Despite the concerted efforts of narrow-minded teachers, a vigorous essay-writing style still survives. Two examples picked almost at random are Gore Vidal's reflections on the 9/11 terrorist attacks: "Taking Liberties", and a piece by Camille Paglia, entitled "The Magic of Images: Word and Picture in a Media Age". The latter includes the following reference to her personal experience.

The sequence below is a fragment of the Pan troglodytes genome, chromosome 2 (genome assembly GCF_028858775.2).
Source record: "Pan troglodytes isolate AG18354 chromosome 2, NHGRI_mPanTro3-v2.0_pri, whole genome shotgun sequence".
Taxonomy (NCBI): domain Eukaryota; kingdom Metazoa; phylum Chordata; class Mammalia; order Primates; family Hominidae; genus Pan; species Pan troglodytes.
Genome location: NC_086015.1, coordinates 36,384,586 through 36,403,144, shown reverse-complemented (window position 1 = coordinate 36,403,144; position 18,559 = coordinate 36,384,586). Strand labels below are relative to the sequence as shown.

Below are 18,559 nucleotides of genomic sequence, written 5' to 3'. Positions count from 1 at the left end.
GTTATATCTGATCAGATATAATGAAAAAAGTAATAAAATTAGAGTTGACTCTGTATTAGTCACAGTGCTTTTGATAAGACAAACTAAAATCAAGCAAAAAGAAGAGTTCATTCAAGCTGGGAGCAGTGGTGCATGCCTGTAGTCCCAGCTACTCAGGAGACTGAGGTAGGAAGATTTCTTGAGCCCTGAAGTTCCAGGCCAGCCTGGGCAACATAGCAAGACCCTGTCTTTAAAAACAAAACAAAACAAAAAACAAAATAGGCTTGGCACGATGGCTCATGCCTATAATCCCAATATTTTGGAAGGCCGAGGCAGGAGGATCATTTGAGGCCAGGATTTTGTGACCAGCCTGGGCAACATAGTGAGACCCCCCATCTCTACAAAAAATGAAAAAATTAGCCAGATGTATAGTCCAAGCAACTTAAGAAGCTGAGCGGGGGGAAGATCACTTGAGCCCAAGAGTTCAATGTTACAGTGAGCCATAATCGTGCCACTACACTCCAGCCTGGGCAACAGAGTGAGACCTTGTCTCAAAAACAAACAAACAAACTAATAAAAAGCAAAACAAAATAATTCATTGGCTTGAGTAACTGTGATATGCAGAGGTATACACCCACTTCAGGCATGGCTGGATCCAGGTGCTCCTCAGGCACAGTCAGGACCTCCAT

"As a classroom teacher for over thirty years, I have become increasingly concerned about evidence of, if not cultural decline, then cultural dissipation since the 1960s, a decade that seemed to hold such heady promise of artistic and intellectual innovation. Young people today are flooded with disconnected images but lack a sympathetic instrument to analyze them as well as a historical frame of reference in which to situate them. I am reminded of an unnerving scene in Stanley Kubrick's epic film, 2001: A Space Odyssey, where an astronaut, his air hose cut by the master computer gone amok, spins helplessly off into space. The new generation, raised on TV and the personal computer but deprived of a solid primary education, has become unmoored from the mother ship of culture. Technology, like Kubrick's rogue computer, HAL, is the companionable servant turned ruthless master. The ironically self-referential or overtly politicized and jargon-ridden paradigms of higher education, far from helping the young to cope or develop, have worsened their vertigo and free fall. Today's students require not the subversion of rationalist assumptions (the childhood legacy of intellectuals born in Europe between the two World Wars) but the most basic introduction to structure and chronology. Without that, they are riding the tail of a comet in a media starscape of explosive but evanescent images."